Moreover, Marx was well aware of Aristotle's writings on this subject because Marx's PhD dissertation was on Aristotle's philosophy of science.

His dissertation was on Democritus, as I said. Perhaps Marx got the title wrong?

Now try to answer the objections to your theory I raised in my last post (and above).

mitr
Offline
Joined: 1-02-07
Mar 31 2007 11:14

Even though Hegel's study of history can't be organised into triads so easily as the expression naming this thread suggests - it is still useful in that it denotes a continual progress and self-overcoming. Marx on the other hand is dualistic, the bourgeois - i.e. the parasitic, conserving force - is always in conflict with the workers - the progressive, energetic, civilising force in history - there is never a synthesis between the two, and (according to orthodox marxism but not to me) history can eventually end when the battle is won. The utopia, if it existed, would be the final victory of the original fully-revealed thesis.

Joseph Kay's picture
Joseph Kay
Offline
Joined: 14-03-06
Mar 31 2007 11:43

i'm pretty sure marx stresses there is an aufhebung, it's not just workers beating bosses, but workers overcoming their condition as workers and becoming free human beings. also marx stresses that the capital is progressive at the same time as regressive - it sweeps away parochial social relations and creates a massively interconnected humanity on a world scale, yet the bulk of that humanity is in chains. so i don't think it's simple dualism, the point isn't just to negate capital, but also to negate ourselves as proletariat.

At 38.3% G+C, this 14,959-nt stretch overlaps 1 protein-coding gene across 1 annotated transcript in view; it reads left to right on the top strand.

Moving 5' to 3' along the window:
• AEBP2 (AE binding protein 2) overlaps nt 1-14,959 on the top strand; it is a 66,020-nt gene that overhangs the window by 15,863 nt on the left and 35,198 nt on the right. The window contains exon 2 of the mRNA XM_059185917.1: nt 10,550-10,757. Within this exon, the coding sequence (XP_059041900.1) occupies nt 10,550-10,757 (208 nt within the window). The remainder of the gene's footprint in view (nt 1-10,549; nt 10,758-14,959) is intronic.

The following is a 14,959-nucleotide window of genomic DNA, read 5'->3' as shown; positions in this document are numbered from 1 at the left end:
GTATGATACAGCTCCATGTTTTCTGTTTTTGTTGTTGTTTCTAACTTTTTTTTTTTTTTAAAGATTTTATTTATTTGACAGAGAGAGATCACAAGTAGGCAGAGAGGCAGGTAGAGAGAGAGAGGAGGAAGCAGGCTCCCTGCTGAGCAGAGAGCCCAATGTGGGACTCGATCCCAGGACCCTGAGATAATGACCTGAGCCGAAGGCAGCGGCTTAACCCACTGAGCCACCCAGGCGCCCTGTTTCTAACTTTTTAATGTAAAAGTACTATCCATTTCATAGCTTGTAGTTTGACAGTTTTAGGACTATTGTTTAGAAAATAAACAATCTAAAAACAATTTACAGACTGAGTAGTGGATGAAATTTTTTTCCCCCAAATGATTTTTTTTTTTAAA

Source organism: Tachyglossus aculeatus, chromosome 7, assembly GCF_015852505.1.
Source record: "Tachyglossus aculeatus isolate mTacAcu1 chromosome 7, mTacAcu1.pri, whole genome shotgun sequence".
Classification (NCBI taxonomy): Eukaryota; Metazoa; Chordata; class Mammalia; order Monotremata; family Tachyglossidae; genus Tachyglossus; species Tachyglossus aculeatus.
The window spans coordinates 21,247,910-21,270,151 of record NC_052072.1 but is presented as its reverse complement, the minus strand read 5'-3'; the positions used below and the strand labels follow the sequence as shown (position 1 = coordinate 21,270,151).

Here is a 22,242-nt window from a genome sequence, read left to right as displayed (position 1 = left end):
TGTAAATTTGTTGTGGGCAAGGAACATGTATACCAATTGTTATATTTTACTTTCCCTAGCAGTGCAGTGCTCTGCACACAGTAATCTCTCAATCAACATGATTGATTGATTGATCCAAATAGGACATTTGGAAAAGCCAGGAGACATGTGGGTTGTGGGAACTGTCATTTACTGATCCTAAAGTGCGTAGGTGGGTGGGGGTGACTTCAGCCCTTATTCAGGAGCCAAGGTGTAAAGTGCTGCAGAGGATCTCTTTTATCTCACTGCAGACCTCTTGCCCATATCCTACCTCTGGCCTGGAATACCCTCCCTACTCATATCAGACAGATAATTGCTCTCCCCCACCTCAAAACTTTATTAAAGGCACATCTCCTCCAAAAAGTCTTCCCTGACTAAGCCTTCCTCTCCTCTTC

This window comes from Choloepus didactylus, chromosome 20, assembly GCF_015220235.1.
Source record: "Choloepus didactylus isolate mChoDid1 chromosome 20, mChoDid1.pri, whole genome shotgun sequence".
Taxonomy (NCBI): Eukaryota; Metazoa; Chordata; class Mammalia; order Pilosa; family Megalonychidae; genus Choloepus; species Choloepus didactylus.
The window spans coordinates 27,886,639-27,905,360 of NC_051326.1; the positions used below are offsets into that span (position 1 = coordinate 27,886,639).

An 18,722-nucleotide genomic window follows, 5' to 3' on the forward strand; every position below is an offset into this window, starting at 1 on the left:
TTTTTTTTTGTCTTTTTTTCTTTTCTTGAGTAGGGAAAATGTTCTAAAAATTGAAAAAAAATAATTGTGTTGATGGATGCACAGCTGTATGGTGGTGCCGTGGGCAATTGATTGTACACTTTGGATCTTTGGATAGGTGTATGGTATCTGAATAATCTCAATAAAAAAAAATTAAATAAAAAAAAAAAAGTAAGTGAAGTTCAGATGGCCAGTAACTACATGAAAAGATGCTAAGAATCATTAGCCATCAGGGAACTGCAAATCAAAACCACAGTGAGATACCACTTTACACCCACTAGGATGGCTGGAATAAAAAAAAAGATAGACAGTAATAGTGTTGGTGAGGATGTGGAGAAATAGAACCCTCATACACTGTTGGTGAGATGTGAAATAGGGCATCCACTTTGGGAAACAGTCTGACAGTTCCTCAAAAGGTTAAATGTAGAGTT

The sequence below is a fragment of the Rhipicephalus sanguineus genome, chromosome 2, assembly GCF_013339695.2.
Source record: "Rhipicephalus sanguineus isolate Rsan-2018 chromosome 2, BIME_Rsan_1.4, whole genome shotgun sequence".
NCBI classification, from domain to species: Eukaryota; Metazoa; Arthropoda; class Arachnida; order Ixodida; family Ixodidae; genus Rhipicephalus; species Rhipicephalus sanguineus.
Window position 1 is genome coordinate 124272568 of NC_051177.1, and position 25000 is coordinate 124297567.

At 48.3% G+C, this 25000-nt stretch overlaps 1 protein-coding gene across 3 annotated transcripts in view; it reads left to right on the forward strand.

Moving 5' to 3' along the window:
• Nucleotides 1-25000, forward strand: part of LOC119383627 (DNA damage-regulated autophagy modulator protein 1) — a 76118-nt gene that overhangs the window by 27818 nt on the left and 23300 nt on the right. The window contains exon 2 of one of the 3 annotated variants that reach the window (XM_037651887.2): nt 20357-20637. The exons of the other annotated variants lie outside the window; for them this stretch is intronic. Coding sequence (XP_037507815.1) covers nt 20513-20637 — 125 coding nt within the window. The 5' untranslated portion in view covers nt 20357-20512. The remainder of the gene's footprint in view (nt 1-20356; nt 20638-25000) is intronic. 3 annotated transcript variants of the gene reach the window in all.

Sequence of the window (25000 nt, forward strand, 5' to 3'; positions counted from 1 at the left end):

Rosa Lichtenstein
Offline
Joined: 30-03-07
Mar 31 2007 12:06

You guys are largely right, but we do not (and never did) need Hegel to tell us all this.

In fact, Marx's ideas become clearer if we ditch everything Hegel ever wrote.

The thesis-antithesis-synthesis stuff merely confuses the alleged processes thought has to rehearse (according to Kant) with real processes in reality.

This myth is laid to rest here:

http://homepage.ntlworld.com/rosa.l/other_material.htm

gatorojinegro's picture
gatorojinegro
Offline
Joined: 21-01-07
Mar 31 2007 20:43

Rosa, let me remind you that I agree with you in advising people to ditch the Hegelian thesis-antithesis-synthesis stuff and so-called "dialectics".

Now, i will address your reply to me.

Rosa:

Quote:
Yes, and they also say things like "I hope you change your mind".

Does that indicate they believe in radical brain surgery?